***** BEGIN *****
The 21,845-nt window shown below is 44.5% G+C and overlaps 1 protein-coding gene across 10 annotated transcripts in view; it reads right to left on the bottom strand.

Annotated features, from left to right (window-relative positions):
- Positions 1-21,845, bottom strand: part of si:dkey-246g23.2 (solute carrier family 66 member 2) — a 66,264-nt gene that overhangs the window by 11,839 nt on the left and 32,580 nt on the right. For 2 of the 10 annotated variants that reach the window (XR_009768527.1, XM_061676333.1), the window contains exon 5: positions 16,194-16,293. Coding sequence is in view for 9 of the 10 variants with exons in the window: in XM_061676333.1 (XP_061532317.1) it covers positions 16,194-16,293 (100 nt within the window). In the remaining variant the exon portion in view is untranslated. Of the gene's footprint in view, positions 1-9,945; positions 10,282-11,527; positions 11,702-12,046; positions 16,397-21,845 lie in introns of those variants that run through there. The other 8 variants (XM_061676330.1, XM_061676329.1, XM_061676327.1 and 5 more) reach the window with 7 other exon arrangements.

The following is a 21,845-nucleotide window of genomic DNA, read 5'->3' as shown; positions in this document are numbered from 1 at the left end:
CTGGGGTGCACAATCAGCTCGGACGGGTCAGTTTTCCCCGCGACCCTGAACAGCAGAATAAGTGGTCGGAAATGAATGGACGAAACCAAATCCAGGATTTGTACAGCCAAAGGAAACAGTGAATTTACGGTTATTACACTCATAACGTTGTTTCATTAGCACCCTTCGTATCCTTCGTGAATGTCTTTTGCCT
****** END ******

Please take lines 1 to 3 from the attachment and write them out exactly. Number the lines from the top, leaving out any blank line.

The 21,845-nt window shown below is 44.5% G+C and overlaps 1 protein-coding gene across 10 annotated transcripts in view; it reads right to left on the bottom strand.

Annotated features, from left to right (window-relative positions):
- Positions 1-21,845, bottom strand: part of si:dkey-246g23.2 (solute carrier family 66 member 2) — a 66,264-nt gene that overhangs the window by 11,839 nt on the left and 32,580 nt on the right. For 2 of the 10 annotated variants that reach the window (XR_009768527.1, XM_061676333.1), the window contains exon 5: positions 16,194-16,293. Coding sequence is in view for 9 of the 10 variants with exons in the window: in XM_061676333.1 (XP_061532317.1) it covers positions 16,194-16,293 (100 nt within the window). In the remaining variant the exon portion in view is untranslated. Of the gene's footprint in view, positions 1-9,945; positions 10,282-11,527; positions 11,702-12,046; positions 16,397-21,845 lie in introns of those variants that run through there. The other 8 variants (XM_061676330.1, XM_061676329.1, XM_061676327.1 and 5 more) reach the window with 7 other exon arrangements.